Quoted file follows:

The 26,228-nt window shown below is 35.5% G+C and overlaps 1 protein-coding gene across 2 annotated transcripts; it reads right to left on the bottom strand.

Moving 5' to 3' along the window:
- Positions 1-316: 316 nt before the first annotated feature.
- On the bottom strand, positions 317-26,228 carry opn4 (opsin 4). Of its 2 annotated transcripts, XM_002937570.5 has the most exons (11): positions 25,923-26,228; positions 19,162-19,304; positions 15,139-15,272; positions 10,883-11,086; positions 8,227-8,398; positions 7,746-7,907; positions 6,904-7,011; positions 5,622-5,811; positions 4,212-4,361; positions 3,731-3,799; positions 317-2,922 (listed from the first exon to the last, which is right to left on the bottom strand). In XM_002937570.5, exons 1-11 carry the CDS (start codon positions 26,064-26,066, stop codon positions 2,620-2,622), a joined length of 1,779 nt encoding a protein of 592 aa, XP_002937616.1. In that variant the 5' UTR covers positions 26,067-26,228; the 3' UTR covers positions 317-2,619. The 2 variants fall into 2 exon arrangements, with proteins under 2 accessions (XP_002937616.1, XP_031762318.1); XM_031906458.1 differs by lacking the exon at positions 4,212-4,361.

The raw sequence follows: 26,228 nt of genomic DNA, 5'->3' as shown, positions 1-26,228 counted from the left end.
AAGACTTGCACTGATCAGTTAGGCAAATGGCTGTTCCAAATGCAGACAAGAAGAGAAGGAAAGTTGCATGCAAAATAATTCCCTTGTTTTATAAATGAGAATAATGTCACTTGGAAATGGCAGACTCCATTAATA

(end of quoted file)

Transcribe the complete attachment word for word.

The 26,228-nt window shown below is 35.5% G+C and overlaps 1 protein-coding gene across 2 annotated transcripts; it reads right to left on the bottom strand.

Moving 5' to 3' along the window:
- Positions 1-316: 316 nt before the first annotated feature.
- On the bottom strand, positions 317-26,228 carry opn4 (opsin 4). Of its 2 annotated transcripts, XM_002937570.5 has the most exons (11): positions 25,923-26,228; positions 19,162-19,304; positions 15,139-15,272; positions 10,883-11,086; positions 8,227-8,398; positions 7,746-7,907; positions 6,904-7,011; positions 5,622-5,811; positions 4,212-4,361; positions 3,731-3,799; positions 317-2,922 (listed from the first exon to the last, which is right to left on the bottom strand). In XM_002937570.5, exons 1-11 carry the CDS (start codon positions 26,064-26,066, stop codon positions 2,620-2,622), a joined length of 1,779 nt encoding a protein of 592 aa, XP_002937616.1. In that variant the 5' UTR covers positions 26,067-26,228; the 3' UTR covers positions 317-2,619. The 2 variants fall into 2 exon arrangements, with proteins under 2 accessions (XP_002937616.1, XP_031762318.1); XM_031906458.1 differs by lacking the exon at positions 4,212-4,361.

The raw sequence follows: 26,228 nt of genomic DNA, 5'->3' as shown, positions 1-26,228 counted from the left end.
AAGACTTGCACTGATCAGTTAGGCAAATGGCTGTTCCAAATGCAGACAAGAAGAGAAGGAAAGTTGCATGCAAAATAATTCCCTTGTTTTATAAATGAGAATAATGTCACTTGGAAATGGCAGACTCCATTAATA